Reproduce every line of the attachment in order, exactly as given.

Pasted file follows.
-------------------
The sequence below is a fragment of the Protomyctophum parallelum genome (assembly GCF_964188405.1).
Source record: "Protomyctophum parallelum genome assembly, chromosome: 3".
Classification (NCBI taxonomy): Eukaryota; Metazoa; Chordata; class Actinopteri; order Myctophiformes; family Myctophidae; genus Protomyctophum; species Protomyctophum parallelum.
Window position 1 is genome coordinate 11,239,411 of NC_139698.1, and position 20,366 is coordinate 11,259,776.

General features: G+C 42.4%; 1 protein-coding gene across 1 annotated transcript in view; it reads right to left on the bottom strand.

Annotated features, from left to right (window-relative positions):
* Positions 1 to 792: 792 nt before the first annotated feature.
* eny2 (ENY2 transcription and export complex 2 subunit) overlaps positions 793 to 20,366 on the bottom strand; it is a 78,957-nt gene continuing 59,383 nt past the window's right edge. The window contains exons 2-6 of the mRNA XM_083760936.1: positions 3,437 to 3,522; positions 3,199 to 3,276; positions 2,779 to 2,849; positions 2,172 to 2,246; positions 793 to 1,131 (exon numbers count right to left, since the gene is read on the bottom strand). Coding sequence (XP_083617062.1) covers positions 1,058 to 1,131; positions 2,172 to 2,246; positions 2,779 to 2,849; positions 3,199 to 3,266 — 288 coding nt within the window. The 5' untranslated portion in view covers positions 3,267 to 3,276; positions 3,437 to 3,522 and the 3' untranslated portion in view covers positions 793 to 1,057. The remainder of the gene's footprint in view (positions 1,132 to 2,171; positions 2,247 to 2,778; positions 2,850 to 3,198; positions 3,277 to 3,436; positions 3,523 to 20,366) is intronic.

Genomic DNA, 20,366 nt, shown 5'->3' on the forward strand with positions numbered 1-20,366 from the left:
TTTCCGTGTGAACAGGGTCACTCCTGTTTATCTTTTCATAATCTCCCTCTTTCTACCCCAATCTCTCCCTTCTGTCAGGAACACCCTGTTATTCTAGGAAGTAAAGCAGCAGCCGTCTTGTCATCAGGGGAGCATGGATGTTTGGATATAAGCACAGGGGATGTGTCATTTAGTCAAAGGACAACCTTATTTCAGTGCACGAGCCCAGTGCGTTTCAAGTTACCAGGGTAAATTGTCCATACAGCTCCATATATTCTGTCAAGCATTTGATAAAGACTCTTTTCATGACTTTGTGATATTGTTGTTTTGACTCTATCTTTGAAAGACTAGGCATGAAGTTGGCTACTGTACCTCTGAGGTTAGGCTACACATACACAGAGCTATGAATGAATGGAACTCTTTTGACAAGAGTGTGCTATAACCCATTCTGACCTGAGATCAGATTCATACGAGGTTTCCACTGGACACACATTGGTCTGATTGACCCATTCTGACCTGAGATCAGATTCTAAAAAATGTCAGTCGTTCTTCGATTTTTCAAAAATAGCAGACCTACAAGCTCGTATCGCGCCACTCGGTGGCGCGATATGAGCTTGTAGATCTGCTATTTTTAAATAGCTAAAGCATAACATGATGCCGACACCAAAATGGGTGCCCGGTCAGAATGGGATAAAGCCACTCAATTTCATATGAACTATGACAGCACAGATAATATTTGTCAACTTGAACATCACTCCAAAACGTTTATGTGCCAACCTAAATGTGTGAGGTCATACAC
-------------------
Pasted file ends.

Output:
The sequence below is a fragment of the Protomyctophum parallelum genome (assembly GCF_964188405.1).
Source record: "Protomyctophum parallelum genome assembly, chromosome: 3".
Classification (NCBI taxonomy): Eukaryota; Metazoa; Chordata; class Actinopteri; order Myctophiformes; family Myctophidae; genus Protomyctophum; species Protomyctophum parallelum.
Window position 1 is genome coordinate 11,239,411 of NC_139698.1, and position 20,366 is coordinate 11,259,776.

General features: G+C 42.4%; 1 protein-coding gene across 1 annotated transcript in view; it reads right to left on the bottom strand.

Annotated features, from left to right (window-relative positions):
* Positions 1 to 792: 792 nt before the first annotated feature.
* eny2 (ENY2 transcription and export complex 2 subunit) overlaps positions 793 to 20,366 on the bottom strand; it is a 78,957-nt gene continuing 59,383 nt past the window's right edge. The window contains exons 2-6 of the mRNA XM_083760936.1: positions 3,437 to 3,522; positions 3,199 to 3,276; positions 2,779 to 2,849; positions 2,172 to 2,246; positions 793 to 1,131 (exon numbers count right to left, since the gene is read on the bottom strand). Coding sequence (XP_083617062.1) covers positions 1,058 to 1,131; positions 2,172 to 2,246; positions 2,779 to 2,849; positions 3,199 to 3,266 — 288 coding nt within the window. The 5' untranslated portion in view covers positions 3,267 to 3,276; positions 3,437 to 3,522 and the 3' untranslated portion in view covers positions 793 to 1,057. The remainder of the gene's footprint in view (positions 1,132 to 2,171; positions 2,247 to 2,778; positions 2,850 to 3,198; positions 3,277 to 3,436; positions 3,523 to 20,366) is intronic.

Genomic DNA, 20,366 nt, shown 5'->3' on the forward strand with positions numbered 1-20,366 from the left:
TTTCCGTGTGAACAGGGTCACTCCTGTTTATCTTTTCATAATCTCCCTCTTTCTACCCCAATCTCTCCCTTCTGTCAGGAACACCCTGTTATTCTAGGAAGTAAAGCAGCAGCCGTCTTGTCATCAGGGGAGCATGGATGTTTGGATATAAGCACAGGGGATGTGTCATTTAGTCAAAGGACAACCTTATTTCAGTGCACGAGCCCAGTGCGTTTCAAGTTACCAGGGTAAATTGTCCATACAGCTCCATATATTCTGTCAAGCATTTGATAAAGACTCTTTTCATGACTTTGTGATATTGTTGTTTTGACTCTATCTTTGAAAGACTAGGCATGAAGTTGGCTACTGTACCTCTGAGGTTAGGCTACACATACACAGAGCTATGAATGAATGGAACTCTTTTGACAAGAGTGTGCTATAACCCATTCTGACCTGAGATCAGATTCATACGAGGTTTCCACTGGACACACATTGGTCTGATTGACCCATTCTGACCTGAGATCAGATTCTAAAAAATGTCAGTCGTTCTTCGATTTTTCAAAAATAGCAGACCTACAAGCTCGTATCGCGCCACTCGGTGGCGCGATATGAGCTTGTAGATCTGCTATTTTTAAATAGCTAAAGCATAACATGATGCCGACACCAAAATGGGTGCCCGGTCAGAATGGGATAAAGCCACTCAATTTCATATGAACTATGACAGCACAGATAATATTTGTCAACTTGAACATCACTCCAAAACGTTTATGTGCCAACCTAAATGTGTGAGGTCATACAC